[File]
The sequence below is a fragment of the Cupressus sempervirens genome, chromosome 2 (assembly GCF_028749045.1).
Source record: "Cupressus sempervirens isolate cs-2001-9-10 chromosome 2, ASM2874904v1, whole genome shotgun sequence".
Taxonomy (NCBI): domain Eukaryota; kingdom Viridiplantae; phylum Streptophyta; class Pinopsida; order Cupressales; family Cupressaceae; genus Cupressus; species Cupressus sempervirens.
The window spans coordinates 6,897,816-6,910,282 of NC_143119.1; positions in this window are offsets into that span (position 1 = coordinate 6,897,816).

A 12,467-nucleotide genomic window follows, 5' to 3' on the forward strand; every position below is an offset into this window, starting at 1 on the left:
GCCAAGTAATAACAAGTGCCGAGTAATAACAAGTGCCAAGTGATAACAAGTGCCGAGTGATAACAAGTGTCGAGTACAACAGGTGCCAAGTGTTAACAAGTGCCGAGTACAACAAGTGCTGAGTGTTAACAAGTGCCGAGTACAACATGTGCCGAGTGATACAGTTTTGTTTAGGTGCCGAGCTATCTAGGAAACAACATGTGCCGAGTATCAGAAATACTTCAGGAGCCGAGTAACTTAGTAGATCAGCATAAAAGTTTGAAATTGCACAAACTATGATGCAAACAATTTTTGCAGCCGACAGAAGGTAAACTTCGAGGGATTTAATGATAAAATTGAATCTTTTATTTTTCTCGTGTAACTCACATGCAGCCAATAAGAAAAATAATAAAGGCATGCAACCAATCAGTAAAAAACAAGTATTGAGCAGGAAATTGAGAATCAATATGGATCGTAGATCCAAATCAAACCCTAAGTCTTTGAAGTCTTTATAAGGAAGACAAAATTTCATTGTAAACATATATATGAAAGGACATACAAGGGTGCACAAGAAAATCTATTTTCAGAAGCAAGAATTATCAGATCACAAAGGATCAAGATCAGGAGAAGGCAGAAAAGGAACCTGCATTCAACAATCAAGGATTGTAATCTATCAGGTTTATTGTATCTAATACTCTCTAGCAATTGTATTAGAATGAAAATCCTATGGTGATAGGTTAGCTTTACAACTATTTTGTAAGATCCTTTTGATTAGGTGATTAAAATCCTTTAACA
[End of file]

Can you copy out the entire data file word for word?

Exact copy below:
The sequence below is a fragment of the Cupressus sempervirens genome, chromosome 2 (assembly GCF_028749045.1).
Source record: "Cupressus sempervirens isolate cs-2001-9-10 chromosome 2, ASM2874904v1, whole genome shotgun sequence".
Taxonomy (NCBI): domain Eukaryota; kingdom Viridiplantae; phylum Streptophyta; class Pinopsida; order Cupressales; family Cupressaceae; genus Cupressus; species Cupressus sempervirens.
The window spans coordinates 6,897,816-6,910,282 of NC_143119.1; positions in this window are offsets into that span (position 1 = coordinate 6,897,816).

A 12,467-nucleotide genomic window follows, 5' to 3' on the forward strand; every position below is an offset into this window, starting at 1 on the left:
GCCAAGTAATAACAAGTGCCGAGTAATAACAAGTGCCAAGTGATAACAAGTGCCGAGTGATAACAAGTGTCGAGTACAACAGGTGCCAAGTGTTAACAAGTGCCGAGTACAACAAGTGCTGAGTGTTAACAAGTGCCGAGTACAACATGTGCCGAGTGATACAGTTTTGTTTAGGTGCCGAGCTATCTAGGAAACAACATGTGCCGAGTATCAGAAATACTTCAGGAGCCGAGTAACTTAGTAGATCAGCATAAAAGTTTGAAATTGCACAAACTATGATGCAAACAATTTTTGCAGCCGACAGAAGGTAAACTTCGAGGGATTTAATGATAAAATTGAATCTTTTATTTTTCTCGTGTAACTCACATGCAGCCAATAAGAAAAATAATAAAGGCATGCAACCAATCAGTAAAAAACAAGTATTGAGCAGGAAATTGAGAATCAATATGGATCGTAGATCCAAATCAAACCCTAAGTCTTTGAAGTCTTTATAAGGAAGACAAAATTTCATTGTAAACATATATATGAAAGGACATACAAGGGTGCACAAGAAAATCTATTTTCAGAAGCAAGAATTATCAGATCACAAAGGATCAAGATCAGGAGAAGGCAGAAAAGGAACCTGCATTCAACAATCAAGGATTGTAATCTATCAGGTTTATTGTATCTAATACTCTCTAGCAATTGTATTAGAATGAAAATCCTATGGTGATAGGTTAGCTTTACAACTATTTTGTAAGATCCTTTTGATTAGGTGATTAAAATCCTTTAACA